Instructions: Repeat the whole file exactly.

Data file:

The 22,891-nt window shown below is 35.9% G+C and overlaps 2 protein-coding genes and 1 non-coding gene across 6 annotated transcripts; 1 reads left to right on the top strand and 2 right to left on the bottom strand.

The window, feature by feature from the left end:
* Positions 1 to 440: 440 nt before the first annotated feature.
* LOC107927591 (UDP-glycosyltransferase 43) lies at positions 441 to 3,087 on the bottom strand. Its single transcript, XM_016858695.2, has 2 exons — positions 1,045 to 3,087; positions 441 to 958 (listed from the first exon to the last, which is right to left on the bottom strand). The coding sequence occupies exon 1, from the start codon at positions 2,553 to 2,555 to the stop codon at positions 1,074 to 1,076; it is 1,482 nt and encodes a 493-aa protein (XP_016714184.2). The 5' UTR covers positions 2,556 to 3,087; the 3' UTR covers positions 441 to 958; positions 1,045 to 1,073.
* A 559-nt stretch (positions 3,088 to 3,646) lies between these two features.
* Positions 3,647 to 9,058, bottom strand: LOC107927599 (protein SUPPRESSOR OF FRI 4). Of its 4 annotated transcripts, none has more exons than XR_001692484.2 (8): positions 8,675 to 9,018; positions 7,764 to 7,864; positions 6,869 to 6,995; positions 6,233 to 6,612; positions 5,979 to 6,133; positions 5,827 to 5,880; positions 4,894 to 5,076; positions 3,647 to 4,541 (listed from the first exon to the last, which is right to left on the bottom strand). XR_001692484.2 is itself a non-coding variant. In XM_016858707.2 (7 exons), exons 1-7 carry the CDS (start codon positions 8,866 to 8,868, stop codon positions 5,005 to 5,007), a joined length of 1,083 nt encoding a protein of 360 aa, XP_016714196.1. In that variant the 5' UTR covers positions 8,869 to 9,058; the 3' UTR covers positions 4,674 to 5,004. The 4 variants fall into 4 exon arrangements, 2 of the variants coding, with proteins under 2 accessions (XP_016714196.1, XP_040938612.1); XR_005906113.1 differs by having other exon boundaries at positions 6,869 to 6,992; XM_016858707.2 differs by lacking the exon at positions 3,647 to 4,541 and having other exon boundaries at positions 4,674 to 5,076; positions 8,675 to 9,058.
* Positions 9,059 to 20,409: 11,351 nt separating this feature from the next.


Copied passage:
The 22,891-nt window shown below is 35.9% G+C and overlaps 2 protein-coding genes and 1 non-coding gene across 6 annotated transcripts; 1 reads left to right on the top strand and 2 right to left on the bottom strand.

The window, feature by feature from the left end:
* Positions 1 to 440: 440 nt before the first annotated feature.
* LOC107927591 (UDP-glycosyltransferase 43) lies at positions 441 to 3,087 on the bottom strand. Its single transcript, XM_016858695.2, has 2 exons — positions 1,045 to 3,087; positions 441 to 958 (listed from the first exon to the last, which is right to left on the bottom strand). The coding sequence occupies exon 1, from the start codon at positions 2,553 to 2,555 to the stop codon at positions 1,074 to 1,076; it is 1,482 nt and encodes a 493-aa protein (XP_016714184.2). The 5' UTR covers positions 2,556 to 3,087; the 3' UTR covers positions 441 to 958; positions 1,045 to 1,073.
* A 559-nt stretch (positions 3,088 to 3,646) lies between these two features.
* Positions 3,647 to 9,058, bottom strand: LOC107927599 (protein SUPPRESSOR OF FRI 4). Of its 4 annotated transcripts, none has more exons than XR_001692484.2 (8): positions 8,675 to 9,018; positions 7,764 to 7,864; positions 6,869 to 6,995; positions 6,233 to 6,612; positions 5,979 to 6,133; positions 5,827 to 5,880; positions 4,894 to 5,076; positions 3,647 to 4,541 (listed from the first exon to the last, which is right to left on the bottom strand). XR_001692484.2 is itself a non-coding variant. In XM_016858707.2 (7 exons), exons 1-7 carry the CDS (start codon positions 8,866 to 8,868, stop codon positions 5,005 to 5,007), a joined length of 1,083 nt encoding a protein of 360 aa, XP_016714196.1. In that variant the 5' UTR covers positions 8,869 to 9,058; the 3' UTR covers positions 4,674 to 5,004. The 4 variants fall into 4 exon arrangements, 2 of the variants coding, with proteins under 2 accessions (XP_016714196.1, XP_040938612.1); XR_005906113.1 differs by having other exon boundaries at positions 6,869 to 6,992; XM_016858707.2 differs by lacking the exon at positions 3,647 to 4,541 and having other exon boundaries at positions 4,674 to 5,076; positions 8,675 to 9,058.
* Positions 9,059 to 20,409: 11,351 nt separating this feature from the next.